SOPA is a bill that would empower law enforcement to shut down any site that hosts pirated content. Under current law, the sites only have to remove the offending content. Opponents, whose activism went viral with the catchy phrase “Don’t break the Internet,” argue that the bill could kill some of the most popular sites on the Web. Google has been one of the most outspoken critics of the bill. In an interview with The Hill, Google Executive Chairman Eric Schmidt said the bill would “criminalize linking and the fundamental structure of the Internet itself.”
On Tuesday, Rep. Lamar Smith (R-Tex.) introduced a manager’s amendment that addresses some but not all of these concerns, The Post’s Hayley Tsukayama writes: “The proposed changes include: clarifying that the bill is aimed at foreign Web sites, nixing language that would have required redirection from rogue sites, clarifying that service providers don’t need to block subdomains and narrowing the definitions of some key terms in the bill to focus on bad actors.”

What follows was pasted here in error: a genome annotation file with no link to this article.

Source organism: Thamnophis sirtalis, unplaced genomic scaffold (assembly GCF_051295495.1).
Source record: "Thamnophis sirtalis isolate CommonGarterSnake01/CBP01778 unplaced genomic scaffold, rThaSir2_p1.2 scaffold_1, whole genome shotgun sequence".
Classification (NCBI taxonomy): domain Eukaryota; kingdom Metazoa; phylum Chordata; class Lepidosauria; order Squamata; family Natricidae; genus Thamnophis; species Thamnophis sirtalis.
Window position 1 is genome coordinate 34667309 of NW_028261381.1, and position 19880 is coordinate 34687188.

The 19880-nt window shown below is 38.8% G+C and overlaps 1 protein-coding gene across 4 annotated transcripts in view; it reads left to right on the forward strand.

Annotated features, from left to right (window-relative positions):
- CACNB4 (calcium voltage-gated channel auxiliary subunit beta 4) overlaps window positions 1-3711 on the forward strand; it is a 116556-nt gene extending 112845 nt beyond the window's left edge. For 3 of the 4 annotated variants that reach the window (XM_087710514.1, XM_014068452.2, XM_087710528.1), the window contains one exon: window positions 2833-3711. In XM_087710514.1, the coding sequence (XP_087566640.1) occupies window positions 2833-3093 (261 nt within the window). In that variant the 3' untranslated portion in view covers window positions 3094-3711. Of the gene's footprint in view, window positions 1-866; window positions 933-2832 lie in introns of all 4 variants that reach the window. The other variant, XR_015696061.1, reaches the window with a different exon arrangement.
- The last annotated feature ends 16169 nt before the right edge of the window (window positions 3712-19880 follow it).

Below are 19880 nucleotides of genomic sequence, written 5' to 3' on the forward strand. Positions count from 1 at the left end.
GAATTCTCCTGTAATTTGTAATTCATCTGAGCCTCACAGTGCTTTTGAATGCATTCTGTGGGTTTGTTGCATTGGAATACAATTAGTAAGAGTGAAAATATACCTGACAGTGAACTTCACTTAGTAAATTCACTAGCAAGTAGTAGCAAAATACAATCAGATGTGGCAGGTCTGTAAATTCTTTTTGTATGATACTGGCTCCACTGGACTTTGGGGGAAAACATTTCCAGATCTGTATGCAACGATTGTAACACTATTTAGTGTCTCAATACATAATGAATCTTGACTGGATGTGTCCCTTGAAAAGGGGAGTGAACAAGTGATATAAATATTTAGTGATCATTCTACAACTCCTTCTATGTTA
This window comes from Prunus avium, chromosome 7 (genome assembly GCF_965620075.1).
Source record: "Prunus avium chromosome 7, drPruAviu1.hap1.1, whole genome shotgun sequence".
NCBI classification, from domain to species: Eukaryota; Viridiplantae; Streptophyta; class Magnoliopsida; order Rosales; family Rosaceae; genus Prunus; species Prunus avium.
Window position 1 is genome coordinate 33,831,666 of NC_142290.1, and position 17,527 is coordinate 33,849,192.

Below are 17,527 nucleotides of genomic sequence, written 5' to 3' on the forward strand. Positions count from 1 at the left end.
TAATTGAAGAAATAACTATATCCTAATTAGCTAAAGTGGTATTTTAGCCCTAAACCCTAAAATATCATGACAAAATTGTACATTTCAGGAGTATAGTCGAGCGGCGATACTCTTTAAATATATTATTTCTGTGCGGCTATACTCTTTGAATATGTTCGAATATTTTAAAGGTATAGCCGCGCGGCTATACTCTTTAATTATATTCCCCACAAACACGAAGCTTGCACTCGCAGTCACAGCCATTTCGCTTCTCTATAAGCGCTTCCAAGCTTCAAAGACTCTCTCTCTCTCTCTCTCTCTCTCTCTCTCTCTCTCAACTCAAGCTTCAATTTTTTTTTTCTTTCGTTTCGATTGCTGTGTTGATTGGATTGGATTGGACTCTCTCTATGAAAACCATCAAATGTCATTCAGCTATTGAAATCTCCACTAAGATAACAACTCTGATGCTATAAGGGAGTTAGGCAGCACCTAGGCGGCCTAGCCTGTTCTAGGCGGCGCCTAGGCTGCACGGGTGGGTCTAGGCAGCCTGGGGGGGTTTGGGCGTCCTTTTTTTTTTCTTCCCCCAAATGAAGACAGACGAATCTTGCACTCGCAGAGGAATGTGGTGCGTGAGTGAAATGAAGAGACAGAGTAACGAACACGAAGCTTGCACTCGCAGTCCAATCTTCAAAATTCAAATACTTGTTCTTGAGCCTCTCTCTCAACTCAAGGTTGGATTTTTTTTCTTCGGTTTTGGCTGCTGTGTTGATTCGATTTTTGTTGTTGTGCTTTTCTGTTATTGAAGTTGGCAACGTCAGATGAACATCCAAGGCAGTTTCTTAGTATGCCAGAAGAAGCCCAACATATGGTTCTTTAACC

Still, the “Geek Lobby,” as they’ve been called, are wary of the impact that SOPA will have on the Internet’s freedom — and the impact it could have on their jobs. That’s why they’re posting their photos, names and job titles on I Work For the Internet, a visual petition designed to put a face to the people that SOPA could harm. Contributors have expected titles — systems administrator, entrepreneur, software engineer — and some uncommon ones, like “digital performer,” theoretical physicist, and musician (SOPA could have a big impact on artists).
Defying the stereotype of the pasty computer nerd, they’re a super-attractive bunch of people, too. Go there for some geeky activism that’s easy on the eyes. Will pretty protesters sway Congress? That remains to be seen, though with the last-minute edits, it does seem like the Internet protests are making some inroads.